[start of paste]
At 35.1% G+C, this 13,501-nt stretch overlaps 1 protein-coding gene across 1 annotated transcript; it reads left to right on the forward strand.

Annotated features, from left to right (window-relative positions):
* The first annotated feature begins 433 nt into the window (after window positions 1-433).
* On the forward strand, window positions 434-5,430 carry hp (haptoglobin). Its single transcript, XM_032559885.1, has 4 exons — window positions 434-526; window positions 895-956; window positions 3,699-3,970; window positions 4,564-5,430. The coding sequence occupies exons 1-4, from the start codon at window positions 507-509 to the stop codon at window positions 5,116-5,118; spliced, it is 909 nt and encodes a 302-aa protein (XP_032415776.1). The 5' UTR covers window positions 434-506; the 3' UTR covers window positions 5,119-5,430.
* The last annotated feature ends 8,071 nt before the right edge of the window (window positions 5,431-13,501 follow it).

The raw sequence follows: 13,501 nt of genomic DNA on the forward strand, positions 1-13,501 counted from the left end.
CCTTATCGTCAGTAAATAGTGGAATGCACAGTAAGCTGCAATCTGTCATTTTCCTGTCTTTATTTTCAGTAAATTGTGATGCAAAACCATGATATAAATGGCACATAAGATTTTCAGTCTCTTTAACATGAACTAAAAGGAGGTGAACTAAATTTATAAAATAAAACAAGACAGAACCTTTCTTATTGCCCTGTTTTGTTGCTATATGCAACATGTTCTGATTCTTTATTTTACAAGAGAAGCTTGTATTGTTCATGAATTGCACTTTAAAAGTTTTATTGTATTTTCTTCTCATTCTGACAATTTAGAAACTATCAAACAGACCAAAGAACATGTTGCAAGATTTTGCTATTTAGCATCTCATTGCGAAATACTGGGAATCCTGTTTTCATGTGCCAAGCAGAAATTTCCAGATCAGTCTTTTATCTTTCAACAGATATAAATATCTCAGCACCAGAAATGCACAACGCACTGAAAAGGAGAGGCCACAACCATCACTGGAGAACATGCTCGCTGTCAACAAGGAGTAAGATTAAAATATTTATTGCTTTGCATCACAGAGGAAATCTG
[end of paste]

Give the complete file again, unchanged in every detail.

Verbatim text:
At 35.1% G+C, this 13,501-nt stretch overlaps 1 protein-coding gene across 1 annotated transcript; it reads left to right on the forward strand.

Annotated features, from left to right (window-relative positions):
* The first annotated feature begins 433 nt into the window (after window positions 1-433).
* On the forward strand, window positions 434-5,430 carry hp (haptoglobin). Its single transcript, XM_032559885.1, has 4 exons — window positions 434-526; window positions 895-956; window positions 3,699-3,970; window positions 4,564-5,430. The coding sequence occupies exons 1-4, from the start codon at window positions 507-509 to the stop codon at window positions 5,116-5,118; spliced, it is 909 nt and encodes a 302-aa protein (XP_032415776.1). The 5' UTR covers window positions 434-506; the 3' UTR covers window positions 5,119-5,430.
* The last annotated feature ends 8,071 nt before the right edge of the window (window positions 5,431-13,501 follow it).

The raw sequence follows: 13,501 nt of genomic DNA on the forward strand, positions 1-13,501 counted from the left end.
CCTTATCGTCAGTAAATAGTGGAATGCACAGTAAGCTGCAATCTGTCATTTTCCTGTCTTTATTTTCAGTAAATTGTGATGCAAAACCATGATATAAATGGCACATAAGATTTTCAGTCTCTTTAACATGAACTAAAAGGAGGTGAACTAAATTTATAAAATAAAACAAGACAGAACCTTTCTTATTGCCCTGTTTTGTTGCTATATGCAACATGTTCTGATTCTTTATTTTACAAGAGAAGCTTGTATTGTTCATGAATTGCACTTTAAAAGTTTTATTGTATTTTCTTCTCATTCTGACAATTTAGAAACTATCAAACAGACCAAAGAACATGTTGCAAGATTTTGCTATTTAGCATCTCATTGCGAAATACTGGGAATCCTGTTTTCATGTGCCAAGCAGAAATTTCCAGATCAGTCTTTTATCTTTCAACAGATATAAATATCTCAGCACCAGAAATGCACAACGCACTGAAAAGGAGAGGCCACAACCATCACTGGAGAACATGCTCGCTGTCAACAAGGAGTAAGATTAAAATATTTATTGCTTTGCATCACAGAGGAAATCTG